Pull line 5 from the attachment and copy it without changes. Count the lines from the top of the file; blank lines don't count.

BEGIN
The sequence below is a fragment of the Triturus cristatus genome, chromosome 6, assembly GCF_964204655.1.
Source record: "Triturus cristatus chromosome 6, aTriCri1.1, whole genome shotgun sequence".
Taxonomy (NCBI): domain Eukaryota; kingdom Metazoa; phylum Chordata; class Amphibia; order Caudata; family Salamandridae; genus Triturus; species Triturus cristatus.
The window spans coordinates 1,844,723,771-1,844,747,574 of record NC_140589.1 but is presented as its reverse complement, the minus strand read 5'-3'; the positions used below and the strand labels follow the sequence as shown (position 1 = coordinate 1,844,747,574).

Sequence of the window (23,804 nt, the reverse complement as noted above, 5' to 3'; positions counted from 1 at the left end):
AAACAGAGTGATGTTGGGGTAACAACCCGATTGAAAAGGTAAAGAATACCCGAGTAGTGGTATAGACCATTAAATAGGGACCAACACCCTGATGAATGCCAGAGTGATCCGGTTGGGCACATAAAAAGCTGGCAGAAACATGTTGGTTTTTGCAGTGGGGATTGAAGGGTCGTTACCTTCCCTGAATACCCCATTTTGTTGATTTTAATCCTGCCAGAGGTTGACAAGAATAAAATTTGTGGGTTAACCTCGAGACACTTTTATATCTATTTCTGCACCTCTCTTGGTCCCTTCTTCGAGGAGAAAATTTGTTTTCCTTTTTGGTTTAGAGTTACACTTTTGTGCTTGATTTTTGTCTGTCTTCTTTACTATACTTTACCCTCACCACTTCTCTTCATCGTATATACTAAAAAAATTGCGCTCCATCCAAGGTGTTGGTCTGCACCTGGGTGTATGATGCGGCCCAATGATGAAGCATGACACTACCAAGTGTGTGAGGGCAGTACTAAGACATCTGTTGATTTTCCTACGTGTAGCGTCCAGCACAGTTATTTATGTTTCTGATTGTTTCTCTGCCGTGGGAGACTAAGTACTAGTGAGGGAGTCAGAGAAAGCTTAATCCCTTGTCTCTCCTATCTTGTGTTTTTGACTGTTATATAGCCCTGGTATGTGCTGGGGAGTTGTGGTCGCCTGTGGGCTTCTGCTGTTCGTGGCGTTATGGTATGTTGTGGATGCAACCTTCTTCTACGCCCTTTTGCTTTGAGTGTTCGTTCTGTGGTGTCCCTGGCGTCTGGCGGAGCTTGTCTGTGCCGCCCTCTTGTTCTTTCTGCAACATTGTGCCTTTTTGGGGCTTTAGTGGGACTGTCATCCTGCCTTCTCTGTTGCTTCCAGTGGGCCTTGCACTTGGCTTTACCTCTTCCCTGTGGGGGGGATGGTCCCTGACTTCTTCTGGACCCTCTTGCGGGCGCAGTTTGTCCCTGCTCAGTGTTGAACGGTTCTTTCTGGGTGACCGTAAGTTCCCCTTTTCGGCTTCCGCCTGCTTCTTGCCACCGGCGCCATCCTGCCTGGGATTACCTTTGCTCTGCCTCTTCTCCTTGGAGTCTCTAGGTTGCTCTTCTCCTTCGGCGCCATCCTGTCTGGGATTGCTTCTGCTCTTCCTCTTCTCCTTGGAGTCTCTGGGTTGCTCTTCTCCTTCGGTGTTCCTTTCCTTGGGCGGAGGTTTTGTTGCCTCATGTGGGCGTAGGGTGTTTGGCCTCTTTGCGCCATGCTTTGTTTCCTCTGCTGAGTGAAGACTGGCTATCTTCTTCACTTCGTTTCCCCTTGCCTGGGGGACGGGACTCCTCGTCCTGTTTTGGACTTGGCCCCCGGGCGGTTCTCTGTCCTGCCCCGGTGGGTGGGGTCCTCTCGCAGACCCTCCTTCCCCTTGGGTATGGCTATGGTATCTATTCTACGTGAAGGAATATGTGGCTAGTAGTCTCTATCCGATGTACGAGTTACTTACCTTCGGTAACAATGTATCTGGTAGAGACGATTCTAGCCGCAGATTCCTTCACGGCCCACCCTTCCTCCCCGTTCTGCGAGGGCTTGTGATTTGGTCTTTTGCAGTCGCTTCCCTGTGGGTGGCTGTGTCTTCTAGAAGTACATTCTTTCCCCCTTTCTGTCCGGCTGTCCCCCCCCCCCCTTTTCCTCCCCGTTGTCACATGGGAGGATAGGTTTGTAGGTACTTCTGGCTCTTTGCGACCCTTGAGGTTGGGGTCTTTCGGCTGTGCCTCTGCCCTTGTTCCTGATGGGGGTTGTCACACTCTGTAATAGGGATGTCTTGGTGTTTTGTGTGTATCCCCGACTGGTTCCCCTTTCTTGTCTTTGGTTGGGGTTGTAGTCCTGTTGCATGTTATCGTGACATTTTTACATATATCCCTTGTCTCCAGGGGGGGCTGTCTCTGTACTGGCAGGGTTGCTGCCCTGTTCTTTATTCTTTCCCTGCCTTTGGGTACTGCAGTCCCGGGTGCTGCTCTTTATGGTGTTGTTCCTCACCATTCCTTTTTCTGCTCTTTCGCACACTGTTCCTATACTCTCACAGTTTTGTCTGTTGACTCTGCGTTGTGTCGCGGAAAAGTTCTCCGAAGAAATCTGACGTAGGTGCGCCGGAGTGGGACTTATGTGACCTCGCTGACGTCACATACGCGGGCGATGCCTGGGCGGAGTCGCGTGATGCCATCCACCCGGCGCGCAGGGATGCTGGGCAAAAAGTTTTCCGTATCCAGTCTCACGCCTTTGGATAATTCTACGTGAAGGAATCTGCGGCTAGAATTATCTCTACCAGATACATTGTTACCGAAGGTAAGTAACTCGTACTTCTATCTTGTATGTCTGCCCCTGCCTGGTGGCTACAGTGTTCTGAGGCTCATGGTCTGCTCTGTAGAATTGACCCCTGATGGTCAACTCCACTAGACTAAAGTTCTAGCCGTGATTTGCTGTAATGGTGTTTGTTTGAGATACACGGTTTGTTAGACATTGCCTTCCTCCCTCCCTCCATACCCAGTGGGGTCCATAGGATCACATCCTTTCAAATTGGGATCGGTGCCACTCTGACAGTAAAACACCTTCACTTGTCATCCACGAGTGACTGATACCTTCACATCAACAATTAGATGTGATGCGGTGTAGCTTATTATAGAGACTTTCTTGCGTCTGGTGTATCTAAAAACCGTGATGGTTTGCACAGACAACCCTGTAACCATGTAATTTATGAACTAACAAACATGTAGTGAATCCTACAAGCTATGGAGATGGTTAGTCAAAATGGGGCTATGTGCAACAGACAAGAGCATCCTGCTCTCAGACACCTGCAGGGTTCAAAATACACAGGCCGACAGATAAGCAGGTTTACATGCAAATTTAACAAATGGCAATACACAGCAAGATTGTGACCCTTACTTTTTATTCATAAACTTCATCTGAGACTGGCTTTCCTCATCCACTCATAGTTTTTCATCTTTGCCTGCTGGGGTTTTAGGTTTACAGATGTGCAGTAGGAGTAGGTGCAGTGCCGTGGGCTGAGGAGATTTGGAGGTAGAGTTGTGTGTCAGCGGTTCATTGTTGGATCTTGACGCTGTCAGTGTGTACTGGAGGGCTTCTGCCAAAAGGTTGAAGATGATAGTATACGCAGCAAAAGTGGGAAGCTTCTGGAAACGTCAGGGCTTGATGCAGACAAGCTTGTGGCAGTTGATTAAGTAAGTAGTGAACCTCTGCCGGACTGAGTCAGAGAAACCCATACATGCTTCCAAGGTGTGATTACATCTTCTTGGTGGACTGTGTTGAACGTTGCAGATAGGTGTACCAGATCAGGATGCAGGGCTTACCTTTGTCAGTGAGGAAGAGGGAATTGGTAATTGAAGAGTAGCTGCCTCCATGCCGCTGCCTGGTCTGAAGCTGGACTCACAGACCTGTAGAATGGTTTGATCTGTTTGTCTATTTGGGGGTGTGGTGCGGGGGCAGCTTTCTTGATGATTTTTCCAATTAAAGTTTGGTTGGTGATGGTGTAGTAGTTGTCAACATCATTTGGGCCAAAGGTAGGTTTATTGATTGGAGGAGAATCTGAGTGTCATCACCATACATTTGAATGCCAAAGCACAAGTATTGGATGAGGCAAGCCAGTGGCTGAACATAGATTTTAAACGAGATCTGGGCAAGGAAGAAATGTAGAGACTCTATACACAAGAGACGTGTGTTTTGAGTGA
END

Sequence of the window (23,804 nt, the reverse complement as noted above, 5' to 3'; positions counted from 1 at the left end):